We recently had an issue on our live server that caused our Web App to stop responding. All we were getting were 503 errors until we rebooted the server then it was fine. Eventually I traced it back to the httperr.log and found a whole lot of 1_Connections_Refused errors.
Further investigation seemed to indicate that we had reached the nonpaged pool limit. Since then we have been monitoring the nonpaged pool memory using Poolmon.exe and we believe we have identified the tag that is causing the problem.
Tag Type Allocs Frees Diff Bytes Per Alloc Even Nonp 51,231,806 50,633,533 684,922 32,878,688 48
If we use poolmon.exe /g it shows the Mapped Driver as [< unknown >Event objects].
This is pretty much no help at all. My team has spent considerable time researching this problem and haven't been able to find a process to narrow this down to a specific application or service. I get the sense that most people seem to solve the problem by killing processes on the machine till they see the nonpaged memory reset. This is not exactly what you want to see when working on a production machine.
If I open up Task Manager and view the process list. I see MailService.exe with an NP Pool value of 105K this is 36K higher than the value of the process listed second. As we have had some problems with our Mail Server in the past (which may or may not be related to this issue) my gut feeling is that this is causing the issue.
However, before we go off restarting services, I'd like to have a little more certainty than just a "gut feeling".
I've also tried using poolmon.exe /c but this always returns the error:
unable to load msvcr70.dll/msvcp70.dll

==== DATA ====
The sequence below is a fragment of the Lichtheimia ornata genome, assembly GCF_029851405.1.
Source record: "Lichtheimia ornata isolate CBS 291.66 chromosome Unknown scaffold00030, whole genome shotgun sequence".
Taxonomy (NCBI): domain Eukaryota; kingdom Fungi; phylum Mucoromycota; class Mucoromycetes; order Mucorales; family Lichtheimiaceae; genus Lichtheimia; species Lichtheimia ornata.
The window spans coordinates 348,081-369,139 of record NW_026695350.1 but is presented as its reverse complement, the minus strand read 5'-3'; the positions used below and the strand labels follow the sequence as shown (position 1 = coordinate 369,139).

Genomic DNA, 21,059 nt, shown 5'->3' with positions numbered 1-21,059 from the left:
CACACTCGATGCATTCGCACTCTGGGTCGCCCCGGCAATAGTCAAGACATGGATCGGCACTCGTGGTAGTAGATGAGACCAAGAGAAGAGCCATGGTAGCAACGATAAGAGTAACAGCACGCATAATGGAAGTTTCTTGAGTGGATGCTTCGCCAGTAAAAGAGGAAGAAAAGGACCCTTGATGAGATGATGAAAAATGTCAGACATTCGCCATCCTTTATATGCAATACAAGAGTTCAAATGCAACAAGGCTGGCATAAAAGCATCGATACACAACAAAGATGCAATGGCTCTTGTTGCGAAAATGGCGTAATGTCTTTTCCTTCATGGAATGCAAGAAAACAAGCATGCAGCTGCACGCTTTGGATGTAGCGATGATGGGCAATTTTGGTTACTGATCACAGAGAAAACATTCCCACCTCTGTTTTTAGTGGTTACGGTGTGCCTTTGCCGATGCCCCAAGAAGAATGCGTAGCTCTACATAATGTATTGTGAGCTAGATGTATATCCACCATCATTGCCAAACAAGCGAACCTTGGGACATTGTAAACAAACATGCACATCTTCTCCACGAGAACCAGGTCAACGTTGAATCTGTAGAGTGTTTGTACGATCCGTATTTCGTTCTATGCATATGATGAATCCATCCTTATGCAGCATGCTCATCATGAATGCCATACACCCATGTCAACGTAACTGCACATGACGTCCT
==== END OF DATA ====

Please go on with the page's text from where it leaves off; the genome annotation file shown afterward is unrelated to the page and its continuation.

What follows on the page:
and it doesn't create localtag.txt. My colleague had to download pooltag.txt from the internet because we can't figure out where it is located. We don't have win debugger or the win DDK installed (that I can see). Maybe the above error is given because we don't have either of these installed - but I don't know.
Finally I tried:
C:\windows\system32\driver\findstr /m /l Even *.sys
This returned a fairly sizeable list of .sys files and again wasn't at all helpful with the problem at hand.
So my question is this: Is there any other way to narrow down the cause of this memory leak?
As suggested below, I have been logging the Pool Nonpaged Bytes for the last day or so to see if any process is trending up. For the most part all of the processes appear to be fairly static in their usage. Two of them look to have ticked up slightly. I will continue to monitor this for the next few days.
I also forgot to mention earlier that none of the processes appear to be using an excessive number of handles either.
I have been monitoring this for the last couple of weeks. Both the Nonpaged Bytes Pool for individual processes and the total Nonpaged Bytes Pool have remained relatively stable during that time. During this time Windows was updated and the server rebooted so I am wondering if that has solved the problem. I am definitely not seeing the consistent growth in the Nonpaged Bytes Pool now that I was prior to this.